From the 168 SAGE tags that yielded PCR amplification products, a total of 196 rSAGE products were cloned and sequenced. Of these, 148 (75.5%) were confirmed as specific rSAGE products following DNA sequencing, BLAST and BLAT confirmation (supplemental online Table 2). These 148 rSAGE 3′ cDNA fragments have been submitted to GenBank (accession numbers DN604327–DN604453), and we will refer to these cDNA sequences hereafter as HESTs. When TSRPs were designed using the LongSAGE tags, the overall amplification specificity reached 80.5% compared with GLGI-SAGE specificities that varied between 60% for low-copy SAGE tags and 80% for high-copy SAGE tags [43, 44]. Many of the nonspecific rSAGE fragments lacked a poly(A) tract and the rSAGER1 primer and were generated mainly because of mispriming at the 3′ ends (supplemental online Table 3). Finally, although the hESC lines used in our earlier SAGE study  and for the present rSAGE library construction were grown on MEF feeders, we did not find contaminating murine RNA transcripts a significant problem in our 3′ rSAGE conversion attempts.
Overall, 16.0% of rSAGE reactions failed to give distinct amplification products. Taken together with the nonspecific rSAGE results, our main conclusion is that a SAGE tag does not always provide an ideal sequence for the design of thermodynamically favorable TSRPs for the efficient amplification of 3′ cDNA by rSAGE. Thus, orphan SAGE tags that were AT-rich or contained sequences that were self-complementary often failed to generate specific rSAGE 3′ cDNA fragments. Although it is possible that when the expression level of targeted templates is very low, partial annealing of the TSRPs with other highly expressed templates may result in nonspecific amplification , the availability of additional sequences through the generation of LongSAGE or even SuperSAGE tags  would allow most of the remaining orphan SAGE tags to be converted into longer 3′ cDNA fragments for gene identification.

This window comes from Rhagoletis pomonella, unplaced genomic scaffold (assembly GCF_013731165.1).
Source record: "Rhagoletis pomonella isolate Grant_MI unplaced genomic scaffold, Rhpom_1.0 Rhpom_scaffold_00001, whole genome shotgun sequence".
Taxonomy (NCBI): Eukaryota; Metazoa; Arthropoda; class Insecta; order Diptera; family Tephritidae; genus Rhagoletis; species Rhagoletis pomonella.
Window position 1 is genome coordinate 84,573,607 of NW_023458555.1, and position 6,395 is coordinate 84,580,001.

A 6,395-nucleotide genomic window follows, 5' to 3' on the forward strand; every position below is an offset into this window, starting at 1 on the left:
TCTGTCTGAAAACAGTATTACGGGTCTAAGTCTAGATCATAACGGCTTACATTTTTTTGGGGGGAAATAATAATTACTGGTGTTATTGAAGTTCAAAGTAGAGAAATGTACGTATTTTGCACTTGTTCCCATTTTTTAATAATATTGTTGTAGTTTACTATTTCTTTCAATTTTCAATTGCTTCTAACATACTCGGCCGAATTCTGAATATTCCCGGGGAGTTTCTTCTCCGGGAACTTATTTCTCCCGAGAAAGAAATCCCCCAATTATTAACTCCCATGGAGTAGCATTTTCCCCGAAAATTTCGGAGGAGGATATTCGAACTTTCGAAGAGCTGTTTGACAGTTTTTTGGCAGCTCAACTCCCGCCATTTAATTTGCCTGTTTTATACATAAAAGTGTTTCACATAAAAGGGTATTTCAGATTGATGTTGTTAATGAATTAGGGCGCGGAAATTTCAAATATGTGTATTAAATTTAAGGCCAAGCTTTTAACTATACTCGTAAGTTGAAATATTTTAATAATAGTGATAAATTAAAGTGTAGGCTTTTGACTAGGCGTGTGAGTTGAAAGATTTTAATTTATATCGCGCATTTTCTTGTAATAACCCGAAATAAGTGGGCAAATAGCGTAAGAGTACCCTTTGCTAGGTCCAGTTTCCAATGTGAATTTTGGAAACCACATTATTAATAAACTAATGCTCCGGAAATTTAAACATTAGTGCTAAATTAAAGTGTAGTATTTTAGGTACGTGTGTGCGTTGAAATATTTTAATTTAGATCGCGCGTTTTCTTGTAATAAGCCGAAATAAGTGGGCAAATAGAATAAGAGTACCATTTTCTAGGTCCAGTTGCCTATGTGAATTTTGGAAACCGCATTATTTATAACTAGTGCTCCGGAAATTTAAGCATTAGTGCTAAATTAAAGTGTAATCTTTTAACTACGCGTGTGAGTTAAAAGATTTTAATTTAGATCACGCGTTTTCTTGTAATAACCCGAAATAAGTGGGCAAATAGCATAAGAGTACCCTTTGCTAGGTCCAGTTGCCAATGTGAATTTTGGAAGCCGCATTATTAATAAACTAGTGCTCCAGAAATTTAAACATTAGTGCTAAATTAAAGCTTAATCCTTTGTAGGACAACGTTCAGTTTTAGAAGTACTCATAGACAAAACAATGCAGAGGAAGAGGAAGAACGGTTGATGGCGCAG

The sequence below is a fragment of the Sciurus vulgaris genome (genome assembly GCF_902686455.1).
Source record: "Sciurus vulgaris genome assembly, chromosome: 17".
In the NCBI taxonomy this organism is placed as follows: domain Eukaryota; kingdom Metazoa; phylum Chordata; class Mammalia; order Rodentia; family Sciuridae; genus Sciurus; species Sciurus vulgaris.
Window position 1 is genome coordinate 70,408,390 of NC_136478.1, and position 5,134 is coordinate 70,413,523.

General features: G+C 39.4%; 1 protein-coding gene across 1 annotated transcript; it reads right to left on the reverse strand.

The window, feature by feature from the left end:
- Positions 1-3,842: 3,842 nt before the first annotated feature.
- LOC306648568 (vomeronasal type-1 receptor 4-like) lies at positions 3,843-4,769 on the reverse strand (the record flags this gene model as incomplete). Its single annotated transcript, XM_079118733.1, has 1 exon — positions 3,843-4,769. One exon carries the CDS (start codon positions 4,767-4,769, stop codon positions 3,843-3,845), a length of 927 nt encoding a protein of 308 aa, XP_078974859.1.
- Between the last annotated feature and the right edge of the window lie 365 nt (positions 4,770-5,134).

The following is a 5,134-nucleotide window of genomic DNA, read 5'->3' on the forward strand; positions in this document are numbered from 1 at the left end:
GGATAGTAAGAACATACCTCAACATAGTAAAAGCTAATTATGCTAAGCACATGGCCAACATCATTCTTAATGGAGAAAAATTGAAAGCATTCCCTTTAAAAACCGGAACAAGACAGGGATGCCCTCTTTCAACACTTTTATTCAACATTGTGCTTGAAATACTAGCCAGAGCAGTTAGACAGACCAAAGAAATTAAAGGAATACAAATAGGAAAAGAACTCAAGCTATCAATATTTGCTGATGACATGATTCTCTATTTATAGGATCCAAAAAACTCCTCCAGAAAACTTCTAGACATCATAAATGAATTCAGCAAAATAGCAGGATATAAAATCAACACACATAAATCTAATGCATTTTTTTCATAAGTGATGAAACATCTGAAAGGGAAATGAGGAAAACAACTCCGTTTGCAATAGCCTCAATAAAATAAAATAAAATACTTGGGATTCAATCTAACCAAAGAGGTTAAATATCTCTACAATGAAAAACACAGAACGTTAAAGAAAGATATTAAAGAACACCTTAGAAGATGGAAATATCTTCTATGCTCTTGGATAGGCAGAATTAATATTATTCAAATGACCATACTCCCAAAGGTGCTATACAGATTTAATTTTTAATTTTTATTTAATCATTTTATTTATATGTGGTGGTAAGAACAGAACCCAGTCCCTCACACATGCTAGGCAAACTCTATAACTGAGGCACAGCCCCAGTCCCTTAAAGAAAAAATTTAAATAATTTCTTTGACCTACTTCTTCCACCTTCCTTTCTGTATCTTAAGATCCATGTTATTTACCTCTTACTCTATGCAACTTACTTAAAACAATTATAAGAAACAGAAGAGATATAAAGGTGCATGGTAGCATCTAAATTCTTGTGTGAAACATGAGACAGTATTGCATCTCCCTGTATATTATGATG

Analysis of 3′ HESTs Generated from HES3 Orphan SAGE Tags
The size distribution of the 148 HESTs ranged from 36 to 538 bp, with 56.7% of them longer than 100 bp, which matched well to the reported data from GLGI-SAGE studies [18, 19, 43, 44]. A small number of the TSRPs  gave two or more distinct rSAGE bands. The majority of them were mapped to distinct transcripts (HEST31, 52, 53, 65, 98, 99, 148, and 170; supplemental online Table 2), whereas those for HEST126 and 141 were the result of alternative polyadenylation sites. Previous GLGI-SAGE reports have relied on BLAST searches to determine the identity of the 3′ cDNA fragments [18, 19, 43, 44]. We used both BLAT and BLAST searches to establish the identity of rSAGE cDNA sequences (Fig. 3A). Indeed, the BLAT transcript viewer made it easier to visualize and quickly identify NATs, novel introns, and new splice variants of known transcripts and to confirm SNPs within the SAGE tags. For several SAGE tags, rSAGE extension resulted only in poly(A) sequences, as a result of the NlaIII site occurring just adjacent to the poly(A) tract, and would require the use of a different tagging enzyme to reveal their true identity. More importantly, our rSAGE results have clearly identified 59 of these rSAGE 3′ cDNA fragments as novel rSAGE 3′ESTs and 30 NATs, all of which are identified for the first time (Fig. 3A).